For nearly half a year, the US Congress has failed to pass legislation to send weapons to Ukraine. Speaker Michael Johnson continues to be a steadfast roadblock, arguing that aid for Ukraine will not be considered until an immigration deal is passed – something that has failed to gain traction with Congressional Democrats. However, Democrats are not without blame in putting Ukraine in this untenable situation.

Johnson’s rise to Speakership came on the heels of ex-Speaker Kevin McCarthy being ousted in a coup led by Donald Trump-supporting “MAGA” Republicans, in response to the late Speaker’s push to hold a vote on Ukrainian funding.

During that vote, Democrats in Congress voted with the MAGA Republicans to eject McCarthy. This set the precedent that even though Democrats agreed with McCarthy’s intention to assist Ukraine, partisan politics, along with the chance to get rid of a Republican Speaker who they despised, was deemed a higher priority than making Ukraine a bipartisan issue.

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Democrats likely could not stomach voting against McCarthy’s dismissal. Had only several Democrats not showed up for the vote, pro-Ukraine McCarthy would most likely still be the Speaker with whom they held stark differences on issues such as immigration.

According to Steve Moore, who worked in Congress for several years, US President Joe Biden “could get Ukraine aid passed this week with an executive order on immigration.”

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Moore noted: “When Biden took office, the number of undocumented migrants crossing the border soared 400 percent to a new annual record, in part due to him rescinding Trump era orders.  Reinstating those would help solve the problem both of the massive surge at the southern border and take border security out of the Ukraine aid debate.

Despite recent hopes that a discharge petition – a mechanism that allows a bill to come to the floor for a vote without the Speaker’s consent – would save the day, such an option was shot down last week by Congressional Democrats who were unwilling to stand up to the hard left of their party and to push through an immigration deal.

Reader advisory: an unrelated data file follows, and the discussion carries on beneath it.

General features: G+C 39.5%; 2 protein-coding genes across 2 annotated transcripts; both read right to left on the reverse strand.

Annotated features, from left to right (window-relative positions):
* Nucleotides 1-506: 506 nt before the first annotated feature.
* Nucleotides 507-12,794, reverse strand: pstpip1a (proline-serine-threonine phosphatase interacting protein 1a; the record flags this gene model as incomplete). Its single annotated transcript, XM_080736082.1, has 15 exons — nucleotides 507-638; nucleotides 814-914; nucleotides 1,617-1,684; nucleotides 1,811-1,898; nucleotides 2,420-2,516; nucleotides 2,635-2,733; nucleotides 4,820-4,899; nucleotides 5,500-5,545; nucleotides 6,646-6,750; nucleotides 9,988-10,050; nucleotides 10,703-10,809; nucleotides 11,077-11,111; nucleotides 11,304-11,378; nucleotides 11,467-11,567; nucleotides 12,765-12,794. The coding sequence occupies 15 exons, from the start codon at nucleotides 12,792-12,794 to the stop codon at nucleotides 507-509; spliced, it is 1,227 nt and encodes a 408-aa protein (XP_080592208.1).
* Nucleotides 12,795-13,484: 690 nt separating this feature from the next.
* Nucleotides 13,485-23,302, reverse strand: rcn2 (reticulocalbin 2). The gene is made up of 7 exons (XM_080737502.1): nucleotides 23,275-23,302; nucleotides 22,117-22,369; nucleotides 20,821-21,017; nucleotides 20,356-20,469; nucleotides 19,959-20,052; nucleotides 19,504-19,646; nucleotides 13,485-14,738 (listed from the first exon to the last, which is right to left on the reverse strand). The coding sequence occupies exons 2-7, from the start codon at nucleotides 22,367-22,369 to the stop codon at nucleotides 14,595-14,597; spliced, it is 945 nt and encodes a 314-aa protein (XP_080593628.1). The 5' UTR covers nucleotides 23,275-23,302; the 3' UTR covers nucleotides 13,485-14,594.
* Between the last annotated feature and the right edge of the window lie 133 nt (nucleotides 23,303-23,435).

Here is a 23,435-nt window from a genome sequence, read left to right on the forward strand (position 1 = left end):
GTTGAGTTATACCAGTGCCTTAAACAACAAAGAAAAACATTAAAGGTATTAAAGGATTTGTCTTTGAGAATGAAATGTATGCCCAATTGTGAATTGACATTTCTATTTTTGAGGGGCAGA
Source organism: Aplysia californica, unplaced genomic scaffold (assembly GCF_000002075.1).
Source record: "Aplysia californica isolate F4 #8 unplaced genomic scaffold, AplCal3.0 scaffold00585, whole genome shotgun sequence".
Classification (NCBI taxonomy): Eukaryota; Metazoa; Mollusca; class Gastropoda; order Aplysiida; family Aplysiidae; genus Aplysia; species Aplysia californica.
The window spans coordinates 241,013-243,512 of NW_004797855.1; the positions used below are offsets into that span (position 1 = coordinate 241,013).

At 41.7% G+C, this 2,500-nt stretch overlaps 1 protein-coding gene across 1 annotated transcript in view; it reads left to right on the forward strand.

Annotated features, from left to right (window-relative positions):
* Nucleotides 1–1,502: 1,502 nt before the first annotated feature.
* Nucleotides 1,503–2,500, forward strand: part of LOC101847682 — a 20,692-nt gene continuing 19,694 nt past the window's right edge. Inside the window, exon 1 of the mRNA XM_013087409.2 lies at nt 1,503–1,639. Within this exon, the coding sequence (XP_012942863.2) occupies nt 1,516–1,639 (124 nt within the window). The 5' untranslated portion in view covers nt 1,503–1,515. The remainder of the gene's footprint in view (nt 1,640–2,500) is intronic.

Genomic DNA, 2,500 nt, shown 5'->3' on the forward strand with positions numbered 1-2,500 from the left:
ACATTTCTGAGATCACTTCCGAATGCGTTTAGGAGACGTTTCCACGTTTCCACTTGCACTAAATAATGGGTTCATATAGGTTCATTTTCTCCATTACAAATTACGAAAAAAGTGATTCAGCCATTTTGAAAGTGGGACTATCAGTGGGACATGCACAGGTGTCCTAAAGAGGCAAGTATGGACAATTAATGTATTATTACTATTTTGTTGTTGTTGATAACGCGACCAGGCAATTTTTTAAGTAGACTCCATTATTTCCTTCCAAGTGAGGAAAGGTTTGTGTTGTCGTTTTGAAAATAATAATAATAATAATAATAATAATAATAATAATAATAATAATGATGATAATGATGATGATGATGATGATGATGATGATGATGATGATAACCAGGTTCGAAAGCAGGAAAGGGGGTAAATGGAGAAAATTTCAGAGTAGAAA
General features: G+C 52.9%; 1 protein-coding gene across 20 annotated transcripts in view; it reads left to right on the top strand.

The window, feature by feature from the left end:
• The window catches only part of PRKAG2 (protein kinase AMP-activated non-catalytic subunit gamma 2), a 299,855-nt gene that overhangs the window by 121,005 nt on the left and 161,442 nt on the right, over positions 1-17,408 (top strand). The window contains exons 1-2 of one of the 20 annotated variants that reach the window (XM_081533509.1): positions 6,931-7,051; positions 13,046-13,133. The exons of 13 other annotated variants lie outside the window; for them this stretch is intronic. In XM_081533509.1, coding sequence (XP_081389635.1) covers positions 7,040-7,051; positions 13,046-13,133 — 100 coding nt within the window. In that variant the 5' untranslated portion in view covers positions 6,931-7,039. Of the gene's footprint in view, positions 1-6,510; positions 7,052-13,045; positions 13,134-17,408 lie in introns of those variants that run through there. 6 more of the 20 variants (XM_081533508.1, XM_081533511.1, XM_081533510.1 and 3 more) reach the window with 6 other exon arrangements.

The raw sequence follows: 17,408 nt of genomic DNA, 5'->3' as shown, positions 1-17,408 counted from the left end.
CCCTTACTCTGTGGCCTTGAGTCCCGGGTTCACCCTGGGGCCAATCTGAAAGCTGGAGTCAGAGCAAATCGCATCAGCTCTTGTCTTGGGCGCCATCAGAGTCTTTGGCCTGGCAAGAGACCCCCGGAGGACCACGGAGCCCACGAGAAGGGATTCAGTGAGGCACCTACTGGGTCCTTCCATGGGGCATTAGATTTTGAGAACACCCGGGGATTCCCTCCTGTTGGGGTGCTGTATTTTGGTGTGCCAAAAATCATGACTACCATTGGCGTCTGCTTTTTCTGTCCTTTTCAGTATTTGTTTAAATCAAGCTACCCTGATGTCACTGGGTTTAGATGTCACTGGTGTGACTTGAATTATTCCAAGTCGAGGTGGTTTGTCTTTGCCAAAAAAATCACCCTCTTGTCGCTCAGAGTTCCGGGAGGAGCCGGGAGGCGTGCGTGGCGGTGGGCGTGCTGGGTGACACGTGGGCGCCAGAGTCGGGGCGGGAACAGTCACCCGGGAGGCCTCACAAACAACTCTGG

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This is even though a recent poll found that “3 in 4 registered voters – 74 percent – support more funding for security along the US border with Mexico. This includes 93 percent of Republicans, 74 percent of independents and 58 percent of Democrats.”

Based on that lesson, Johnson is keen not to upset the hardline Trump supporters in Congress. This is why Congressional Democratic Leader Hakeem Jeffries could, if Ukraine were a top priority, assure Johnson that Democrats would not side with the MAGA Republicans to fire Johnson, should MAGA try to do to Johnson as they did to McCarthy, for having brought aid to Ukraine to a vote.

Strategically, even if Johnson were to decline the Democrats’ offer of job security in exchange for a vote on Ukraine, the top Republican’s stubbornness could well play out favorably for Democrats this election year.

Only 13 percent of Americans are satisfied with the performance of Congress, versus 58 percent who wish to see further aid for Ukraine. Fighting for a bipartisan solution on an issue that most voters support, would allow Democrats to paint themselves as being “the grown-ups in the room” willing to move beyond the current political divides.

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Outside of Congress, there is also wiggle room for Democrats on how they could help Ukraine, today, to win.

The US is a co-signee on the international treaty against the use of cluster weapons, which is why Biden attracted criticism when he earlier sent these types of weapons to Ukraine. Since it has been done before, nothing prevents Biden from utilizing executive action – not requiring congressional approval – to send more cluster munitions to Ukraine.

There is another opportunity that would simultaneously save US tax dollars and Ukraine. The national budget for destroying expiring weapons is eye-wateringly costly. So, why pay to send US weapons, already set for destruction, to a facility when the President could, instead, designate Ukraine as the “contractor” to dispose of munitions that the US wishes to dispose of?

Without an assenting Congress, the White House’s options are limited, but they are not non-existent. With luck, Democratic leadership will hunt for bold solutions to abet Ukraine, before it is too late to save Ukraine.

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